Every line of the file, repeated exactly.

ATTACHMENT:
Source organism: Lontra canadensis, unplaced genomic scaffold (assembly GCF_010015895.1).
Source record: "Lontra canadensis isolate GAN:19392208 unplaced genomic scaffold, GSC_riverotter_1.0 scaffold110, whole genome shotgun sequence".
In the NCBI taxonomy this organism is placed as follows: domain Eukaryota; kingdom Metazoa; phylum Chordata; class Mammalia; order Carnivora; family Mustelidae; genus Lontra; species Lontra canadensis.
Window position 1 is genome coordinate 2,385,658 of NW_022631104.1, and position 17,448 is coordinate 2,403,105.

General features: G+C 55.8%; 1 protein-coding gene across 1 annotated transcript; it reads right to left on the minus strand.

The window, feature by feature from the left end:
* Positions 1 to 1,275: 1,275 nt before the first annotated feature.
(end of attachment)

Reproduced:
Source organism: Lontra canadensis, unplaced genomic scaffold (assembly GCF_010015895.1).
Source record: "Lontra canadensis isolate GAN:19392208 unplaced genomic scaffold, GSC_riverotter_1.0 scaffold110, whole genome shotgun sequence".
In the NCBI taxonomy this organism is placed as follows: domain Eukaryota; kingdom Metazoa; phylum Chordata; class Mammalia; order Carnivora; family Mustelidae; genus Lontra; species Lontra canadensis.
Window position 1 is genome coordinate 2,385,658 of NW_022631104.1, and position 17,448 is coordinate 2,403,105.

General features: G+C 55.8%; 1 protein-coding gene across 1 annotated transcript; it reads right to left on the minus strand.

The window, feature by feature from the left end:
* Positions 1 to 1,275: 1,275 nt before the first annotated feature.